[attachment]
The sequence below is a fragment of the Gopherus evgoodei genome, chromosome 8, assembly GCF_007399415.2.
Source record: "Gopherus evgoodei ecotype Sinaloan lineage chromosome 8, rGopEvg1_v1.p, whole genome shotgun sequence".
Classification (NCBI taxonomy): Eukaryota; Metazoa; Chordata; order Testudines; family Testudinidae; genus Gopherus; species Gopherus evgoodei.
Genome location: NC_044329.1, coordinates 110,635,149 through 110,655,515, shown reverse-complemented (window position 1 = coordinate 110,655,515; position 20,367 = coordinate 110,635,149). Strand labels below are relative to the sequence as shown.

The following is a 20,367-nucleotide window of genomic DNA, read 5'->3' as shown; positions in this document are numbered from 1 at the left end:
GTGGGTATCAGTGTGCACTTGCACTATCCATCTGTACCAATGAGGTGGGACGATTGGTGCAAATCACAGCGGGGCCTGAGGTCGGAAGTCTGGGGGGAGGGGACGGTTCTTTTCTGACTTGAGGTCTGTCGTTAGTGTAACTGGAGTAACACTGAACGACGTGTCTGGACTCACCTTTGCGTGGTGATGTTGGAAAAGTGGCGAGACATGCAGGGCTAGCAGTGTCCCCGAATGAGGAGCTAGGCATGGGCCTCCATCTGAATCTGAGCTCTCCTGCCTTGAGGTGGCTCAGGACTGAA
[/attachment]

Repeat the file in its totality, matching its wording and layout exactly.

The sequence below is a fragment of the Gopherus evgoodei genome, chromosome 8, assembly GCF_007399415.2.
Source record: "Gopherus evgoodei ecotype Sinaloan lineage chromosome 8, rGopEvg1_v1.p, whole genome shotgun sequence".
Classification (NCBI taxonomy): Eukaryota; Metazoa; Chordata; order Testudines; family Testudinidae; genus Gopherus; species Gopherus evgoodei.
Genome location: NC_044329.1, coordinates 110,635,149 through 110,655,515, shown reverse-complemented (window position 1 = coordinate 110,655,515; position 20,367 = coordinate 110,635,149). Strand labels below are relative to the sequence as shown.

The following is a 20,367-nucleotide window of genomic DNA, read 5'->3' as shown; positions in this document are numbered from 1 at the left end:
GTGGGTATCAGTGTGCACTTGCACTATCCATCTGTACCAATGAGGTGGGACGATTGGTGCAAATCACAGCGGGGCCTGAGGTCGGAAGTCTGGGGGGAGGGGACGGTTCTTTTCTGACTTGAGGTCTGTCGTTAGTGTAACTGGAGTAACACTGAACGACGTGTCTGGACTCACCTTTGCGTGGTGATGTTGGAAAAGTGGCGAGACATGCAGGGCTAGCAGTGTCCCCGAATGAGGAGCTAGGCATGGGCCTCCATCTGAATCTGAGCTCTCCTGCCTTGAGGTGGCTCAGGACTGAA